(In Korea there’s a store called Plastic Island.  They know how to plan ahead here.)

Anyway, my wife Jina compelled me to go to the combination supermarket-department store yesterday for what she said would be a short visit.  We ended up spending four hours farting around in the damn place.

Lately she’d gotten out of the habit of dragging me to the supermarket, but must have remembered how effective it is as a torture device after forcing me to go to church with her all these years (when will I see the goddamned light?  Does it always have to be so dark in here?  I can’t even see my beer).

Then again, I should be grateful, as she immediately asked me to try on several parkas to help survive Seoul’s brutal winter.  I’ve lived in a lot of places, and this one has to have the most inhospitable climate of any.  No wonder so many of the people who live here are so grumpy (including me, in case you hadn’t noticed).

The clerk who helped us was a tall, elegant woman who wore lots of jewelry and too much make-up, but she had an engaging smile that made us open our wallets.

The funny thing is that Jina has been on my case about not having had enough teaching hours over the past several months, implying that we’ll soon have to acquire a taste for cat food if we want to survive, but as soon as she enters one of these places, frugality goes out the window.

Jina made me try on about five different coats before helping me make a decision, then tried on several herself.  I was pleased to see her buy something for herself for a change; she usually just spoils me (maybe to compensate for the lack of other kinds of affection I receive from her) and martyrs herself like her hero, J.C. (Hello there, birthday boy!  And what would you like for Christmas?  “Anything, Santa.  Just please don’t nail me to a cross.”)

While I was holding the coat she’d worn into the store, a few objects fell from one of the pockets into a box of packaged T-shirts arranged vertically at my feet.  I hunched over to pick up what had fallen out–her phone and a set of keys to her school.  When I handed them to her and asked if there was anything else, she said no.

Meanwhile, adventurous shoppers filled their carts with shoes and Transformer toys and Leggos for their semi-Americanized kids, who accompanied them on their heroic mission.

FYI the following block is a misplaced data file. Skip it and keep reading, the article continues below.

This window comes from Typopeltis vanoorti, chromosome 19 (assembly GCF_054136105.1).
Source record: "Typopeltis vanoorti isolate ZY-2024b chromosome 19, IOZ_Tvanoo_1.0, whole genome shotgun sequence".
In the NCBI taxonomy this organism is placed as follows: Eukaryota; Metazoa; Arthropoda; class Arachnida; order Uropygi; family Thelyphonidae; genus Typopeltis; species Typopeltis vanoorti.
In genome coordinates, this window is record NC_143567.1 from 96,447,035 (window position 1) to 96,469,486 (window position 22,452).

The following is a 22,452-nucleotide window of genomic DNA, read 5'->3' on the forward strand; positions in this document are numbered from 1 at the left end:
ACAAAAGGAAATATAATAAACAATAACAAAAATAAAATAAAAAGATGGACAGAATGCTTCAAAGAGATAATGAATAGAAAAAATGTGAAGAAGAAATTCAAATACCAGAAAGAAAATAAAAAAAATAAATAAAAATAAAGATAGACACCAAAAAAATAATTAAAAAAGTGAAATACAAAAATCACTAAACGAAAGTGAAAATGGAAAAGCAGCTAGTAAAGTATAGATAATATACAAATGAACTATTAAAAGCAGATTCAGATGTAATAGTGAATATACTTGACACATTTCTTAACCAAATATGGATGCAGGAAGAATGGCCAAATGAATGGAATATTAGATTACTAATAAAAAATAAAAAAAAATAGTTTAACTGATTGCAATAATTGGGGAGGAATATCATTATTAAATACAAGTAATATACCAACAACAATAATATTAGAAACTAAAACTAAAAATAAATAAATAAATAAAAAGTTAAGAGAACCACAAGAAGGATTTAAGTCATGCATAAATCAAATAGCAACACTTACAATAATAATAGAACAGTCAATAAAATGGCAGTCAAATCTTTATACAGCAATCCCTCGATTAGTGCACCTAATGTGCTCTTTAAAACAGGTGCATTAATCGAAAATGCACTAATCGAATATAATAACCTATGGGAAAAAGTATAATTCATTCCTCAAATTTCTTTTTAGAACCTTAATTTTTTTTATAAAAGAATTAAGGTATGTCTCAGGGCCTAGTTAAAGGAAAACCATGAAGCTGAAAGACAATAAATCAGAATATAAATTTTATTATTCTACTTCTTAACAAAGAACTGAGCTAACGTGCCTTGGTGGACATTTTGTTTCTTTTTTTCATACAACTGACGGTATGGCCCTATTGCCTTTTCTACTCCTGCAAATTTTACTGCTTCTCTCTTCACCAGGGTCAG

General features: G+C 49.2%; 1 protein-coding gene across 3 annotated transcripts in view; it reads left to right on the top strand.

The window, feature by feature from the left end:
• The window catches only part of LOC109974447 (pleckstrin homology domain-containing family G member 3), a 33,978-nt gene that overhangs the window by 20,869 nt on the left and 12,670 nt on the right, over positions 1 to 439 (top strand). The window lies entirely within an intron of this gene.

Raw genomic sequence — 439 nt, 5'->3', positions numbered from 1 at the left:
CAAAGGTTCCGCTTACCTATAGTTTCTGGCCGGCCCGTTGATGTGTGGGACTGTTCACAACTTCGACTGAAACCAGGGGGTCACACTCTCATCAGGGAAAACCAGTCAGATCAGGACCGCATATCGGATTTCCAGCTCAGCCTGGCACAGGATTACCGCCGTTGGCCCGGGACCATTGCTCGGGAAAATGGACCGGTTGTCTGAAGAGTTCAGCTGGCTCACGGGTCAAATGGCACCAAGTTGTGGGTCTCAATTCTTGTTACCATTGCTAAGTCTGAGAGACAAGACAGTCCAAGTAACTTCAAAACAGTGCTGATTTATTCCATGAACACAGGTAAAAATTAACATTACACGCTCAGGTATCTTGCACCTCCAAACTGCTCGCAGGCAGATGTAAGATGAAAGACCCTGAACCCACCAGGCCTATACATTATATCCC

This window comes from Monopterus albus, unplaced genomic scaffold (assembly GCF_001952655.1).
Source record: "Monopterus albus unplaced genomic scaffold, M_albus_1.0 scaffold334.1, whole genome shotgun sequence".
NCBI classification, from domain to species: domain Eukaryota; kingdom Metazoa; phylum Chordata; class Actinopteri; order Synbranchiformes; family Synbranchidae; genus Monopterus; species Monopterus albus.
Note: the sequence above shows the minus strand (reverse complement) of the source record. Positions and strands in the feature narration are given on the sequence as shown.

Jina and I went downstairs to the supermarket region, where she bought several boxes of cookies, and also some muffins, to distribute to her students on Christmas Eve.  We jockeyed past the hungry young couples to grab a plastic container of sushi; Jina persuaded a nearby clerk to mark it down for us.  I wanted to get some sashimi instead, but Jina said it was too expensive, and I couldn’t argue with that.

Maybe we’ll win a prize if we eat the last bluefin tuna ever caught!

She found a box of mandarin oranges she liked and put them in the shopping basket.  We went to the cashier’s lane where the one of the store’s humble representatives tallied up our goods, then Jina found she’d lost one of her credit cards (she has several; I have none).  She panicked and started to freak out.  The clerk kindly told her to just type in her phone number on the device provided for the customers instead of using her store card, so she did.

Afterwards, she told me to go and wait for her in the food court while she tried to track down the missing card.  I found an empty table and parked my butt on one of the plastic chairs next to it after putting all the groceries down, heaving a mighty sigh.  I unwrapped the box of sushi and filled one of the little wells built into the shiny speckled black plastic base of the box with soy sauce, emptying a packet of ginger into the other.

There were several pretty young women roaming about, and I suddenly had a craving for a burger from the fast food joint in the corner (not that I connected the two types of cravings).  I decided to wait till Jina returned so I could get clearance from her.  I also figured it would be wiser to buy something from one of the other counters, since they sold more healthful, traditional Korean food.